Oklahoma Adopts ’Granny Cam Law’ to Prevent Nursing Home Abuse
Abuse of a patient in long-term care is a family’s worst nightmare. After making the difficult decision to place a family member in a nursing home, the worst imaginable outcome is injury or death of the loved one inflicted by caregivers.
Oklahoma is the third state in the nation to adopt a law that allows nursing home residents and their families to use video monitoring to prevent, and gather evidence of, patient abuse in long-term care facilities. The Protect Our Loved Ones Act, commonly referred to as the “granny cam law,” allows patients and families to use surveillance cameras to record the goings-on in nursing home rooms.
News reports of Oklahoma nursing home abuse make families fearful of trusting strangers to provide high-quality and safe long-term care to seniors and seriously ill patients.
News Reports of Abuse
The granny cam law is gaining traction as a way to hold nursing homes accountable for the safety and dignified treatment of elderly and ill patients. The horrific abuse of a 96-year-old dementia patient in an Oklahoma City long-term care home caused a public uproar in support of the video surveillance law.
The woman’s daughter noticed that small gifts she gave to her mother were disappearing and decided to secretly place a motion-activated camera in her room. Instead of getting footage of petty theft, the camera captured horrible scenes of abuse: Nursing home staff members stuffed latex gloves in Ms. Mayberry’s mouth, mocked her and performed chest compressions while she lay there at their mercy.
In another case, an Oklahoma City woman died in a nursing home where, her family alleges, staff members had abused her. The family had noticed bruises on her body, and she emotionally withdrew, much to their alarm. They placed a camera in her room and captured scenes of aides subjecting her to abuse. When they confronted the staff, the family says, they threatened to evict Rich. The district attorney is prosecuting nursing home staff members accused of physically and emotionally abusing her.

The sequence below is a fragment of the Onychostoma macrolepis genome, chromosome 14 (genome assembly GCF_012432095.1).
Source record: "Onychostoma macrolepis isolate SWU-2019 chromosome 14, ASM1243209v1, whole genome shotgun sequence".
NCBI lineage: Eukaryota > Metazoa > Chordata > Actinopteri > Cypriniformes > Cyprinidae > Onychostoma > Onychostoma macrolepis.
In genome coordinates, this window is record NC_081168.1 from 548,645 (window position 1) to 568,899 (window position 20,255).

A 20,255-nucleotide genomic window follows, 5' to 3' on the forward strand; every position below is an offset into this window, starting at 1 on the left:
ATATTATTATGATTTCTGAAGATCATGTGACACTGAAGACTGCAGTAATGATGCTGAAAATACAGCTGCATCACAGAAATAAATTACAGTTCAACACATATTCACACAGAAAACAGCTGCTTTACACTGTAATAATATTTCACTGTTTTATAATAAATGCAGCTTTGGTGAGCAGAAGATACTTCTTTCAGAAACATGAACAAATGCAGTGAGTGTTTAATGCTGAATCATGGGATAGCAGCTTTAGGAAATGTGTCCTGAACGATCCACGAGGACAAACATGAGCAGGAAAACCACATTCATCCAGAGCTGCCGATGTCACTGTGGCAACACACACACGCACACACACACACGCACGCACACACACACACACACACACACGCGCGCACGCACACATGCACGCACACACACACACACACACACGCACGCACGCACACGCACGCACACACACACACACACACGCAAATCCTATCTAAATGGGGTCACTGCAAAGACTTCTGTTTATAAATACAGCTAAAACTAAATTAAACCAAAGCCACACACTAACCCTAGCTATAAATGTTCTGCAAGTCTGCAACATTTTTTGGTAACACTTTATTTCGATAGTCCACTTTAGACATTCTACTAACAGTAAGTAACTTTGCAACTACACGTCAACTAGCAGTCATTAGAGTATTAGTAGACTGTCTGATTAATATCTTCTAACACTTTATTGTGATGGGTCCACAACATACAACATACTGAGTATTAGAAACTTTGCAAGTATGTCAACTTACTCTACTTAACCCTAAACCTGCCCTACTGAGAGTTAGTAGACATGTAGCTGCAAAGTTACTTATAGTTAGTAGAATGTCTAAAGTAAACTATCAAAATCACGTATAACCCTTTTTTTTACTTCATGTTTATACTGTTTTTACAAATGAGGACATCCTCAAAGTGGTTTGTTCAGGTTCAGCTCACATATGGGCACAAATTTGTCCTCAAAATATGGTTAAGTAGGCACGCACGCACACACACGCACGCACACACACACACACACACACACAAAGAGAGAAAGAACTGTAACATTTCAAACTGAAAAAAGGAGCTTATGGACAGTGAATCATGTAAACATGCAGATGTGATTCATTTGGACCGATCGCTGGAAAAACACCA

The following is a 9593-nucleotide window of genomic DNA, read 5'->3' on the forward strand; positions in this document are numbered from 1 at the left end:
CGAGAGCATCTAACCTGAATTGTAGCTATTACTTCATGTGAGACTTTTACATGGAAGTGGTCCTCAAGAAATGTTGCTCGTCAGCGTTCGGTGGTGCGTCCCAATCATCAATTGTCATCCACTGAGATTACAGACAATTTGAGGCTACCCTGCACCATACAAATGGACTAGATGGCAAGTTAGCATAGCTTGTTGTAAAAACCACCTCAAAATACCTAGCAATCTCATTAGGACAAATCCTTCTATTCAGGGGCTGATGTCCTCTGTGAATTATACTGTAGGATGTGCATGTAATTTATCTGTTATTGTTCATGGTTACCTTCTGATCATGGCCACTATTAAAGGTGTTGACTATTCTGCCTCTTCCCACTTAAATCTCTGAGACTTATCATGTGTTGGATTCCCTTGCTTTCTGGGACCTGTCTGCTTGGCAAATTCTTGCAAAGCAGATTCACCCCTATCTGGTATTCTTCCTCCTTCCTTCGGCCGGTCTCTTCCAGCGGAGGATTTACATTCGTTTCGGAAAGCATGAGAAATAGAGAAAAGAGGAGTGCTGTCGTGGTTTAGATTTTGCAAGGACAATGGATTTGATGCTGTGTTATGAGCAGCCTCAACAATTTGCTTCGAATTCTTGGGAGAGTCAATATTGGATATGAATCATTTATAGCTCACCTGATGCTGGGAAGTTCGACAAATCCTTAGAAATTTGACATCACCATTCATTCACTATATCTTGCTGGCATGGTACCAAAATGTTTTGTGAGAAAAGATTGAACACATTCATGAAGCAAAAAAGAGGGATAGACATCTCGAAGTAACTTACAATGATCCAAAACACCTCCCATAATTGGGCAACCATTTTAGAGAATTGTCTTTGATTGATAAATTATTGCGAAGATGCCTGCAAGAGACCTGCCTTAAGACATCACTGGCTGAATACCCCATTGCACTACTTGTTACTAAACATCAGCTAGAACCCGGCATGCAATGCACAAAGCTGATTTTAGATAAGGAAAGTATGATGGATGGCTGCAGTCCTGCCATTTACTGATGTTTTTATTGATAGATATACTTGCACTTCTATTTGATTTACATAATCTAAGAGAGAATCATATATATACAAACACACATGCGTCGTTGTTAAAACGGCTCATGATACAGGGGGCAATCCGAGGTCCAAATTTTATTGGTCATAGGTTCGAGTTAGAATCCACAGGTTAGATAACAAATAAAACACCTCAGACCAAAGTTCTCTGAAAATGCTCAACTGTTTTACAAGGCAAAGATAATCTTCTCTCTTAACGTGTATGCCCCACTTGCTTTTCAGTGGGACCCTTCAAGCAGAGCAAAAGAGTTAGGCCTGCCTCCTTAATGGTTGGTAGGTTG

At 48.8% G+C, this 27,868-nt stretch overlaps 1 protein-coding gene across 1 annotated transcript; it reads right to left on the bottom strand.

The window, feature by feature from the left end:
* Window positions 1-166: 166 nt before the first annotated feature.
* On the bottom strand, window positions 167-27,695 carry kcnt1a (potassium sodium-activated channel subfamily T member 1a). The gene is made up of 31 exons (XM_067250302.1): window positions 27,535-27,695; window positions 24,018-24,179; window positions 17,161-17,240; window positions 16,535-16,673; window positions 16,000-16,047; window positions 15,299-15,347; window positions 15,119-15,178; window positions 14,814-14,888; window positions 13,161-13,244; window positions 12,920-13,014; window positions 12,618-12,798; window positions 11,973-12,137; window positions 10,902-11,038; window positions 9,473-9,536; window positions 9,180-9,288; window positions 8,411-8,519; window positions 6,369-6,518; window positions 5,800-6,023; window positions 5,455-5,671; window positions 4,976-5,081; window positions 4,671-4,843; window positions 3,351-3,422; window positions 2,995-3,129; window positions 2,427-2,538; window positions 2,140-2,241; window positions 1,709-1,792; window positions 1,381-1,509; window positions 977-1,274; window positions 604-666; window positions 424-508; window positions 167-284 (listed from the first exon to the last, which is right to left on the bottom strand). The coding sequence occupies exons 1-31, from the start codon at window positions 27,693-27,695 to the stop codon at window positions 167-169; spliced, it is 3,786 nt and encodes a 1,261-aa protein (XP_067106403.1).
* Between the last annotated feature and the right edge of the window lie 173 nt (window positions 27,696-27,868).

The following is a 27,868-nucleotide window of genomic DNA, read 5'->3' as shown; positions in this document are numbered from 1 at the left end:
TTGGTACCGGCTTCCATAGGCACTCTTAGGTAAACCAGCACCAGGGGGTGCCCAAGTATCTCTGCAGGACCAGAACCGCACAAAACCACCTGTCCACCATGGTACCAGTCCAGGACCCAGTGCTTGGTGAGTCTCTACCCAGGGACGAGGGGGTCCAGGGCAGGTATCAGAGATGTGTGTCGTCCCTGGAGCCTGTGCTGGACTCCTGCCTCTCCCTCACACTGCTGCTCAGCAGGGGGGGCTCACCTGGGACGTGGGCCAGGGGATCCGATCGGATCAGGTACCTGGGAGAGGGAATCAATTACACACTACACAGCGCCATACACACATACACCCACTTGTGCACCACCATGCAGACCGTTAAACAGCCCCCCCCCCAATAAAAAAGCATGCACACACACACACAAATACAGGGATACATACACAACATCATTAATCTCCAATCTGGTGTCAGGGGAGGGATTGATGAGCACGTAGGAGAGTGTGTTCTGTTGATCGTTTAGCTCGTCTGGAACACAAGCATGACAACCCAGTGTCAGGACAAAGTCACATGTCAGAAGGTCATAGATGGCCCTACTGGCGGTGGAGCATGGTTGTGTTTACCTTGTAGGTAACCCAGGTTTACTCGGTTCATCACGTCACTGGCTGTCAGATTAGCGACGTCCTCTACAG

Under the Protect Our Loved Ones Act, Oklahoma a patient and family must file a video surveillance form with the nursing home before installing a camera in a resident’s room. Of course, having that information on file might alert staff who would otherwise engage in wrongdoing with patients. But any measure to reduce abuse is welcome in a state that’s been shocked by recent reports of criminal abuse and neglect of long-term care patients.
Long-term care providers argued that the law would create complex situations that might compromise provider liability and patient privacy. However, Texas and New Mexico both have video surveillance laws akin to Oklahoma’s law, and several other states are considering similar measures to help families prevent nursing home injuries and fatalities.
Florida has a nursing home residents’ bill of rights, which asserts that chronically ill and elderly residents of long-term care homes are entitled to dignity and respect as well as competent and compassionate care. Although Oklahoma does not have such a specific requirement, lawmakers and patient advocates are hopeful that the Protect Our Loved Ones Act will help ensure that abuse at the hands of careless or cruel nursing home staff will be noticed, investigated, and prosecuted when necessary. For legal help, contact our Oklahoma nursing home abuse attorneys. We are ready to fight for you and your loved ones. Call us today for a free consultation.
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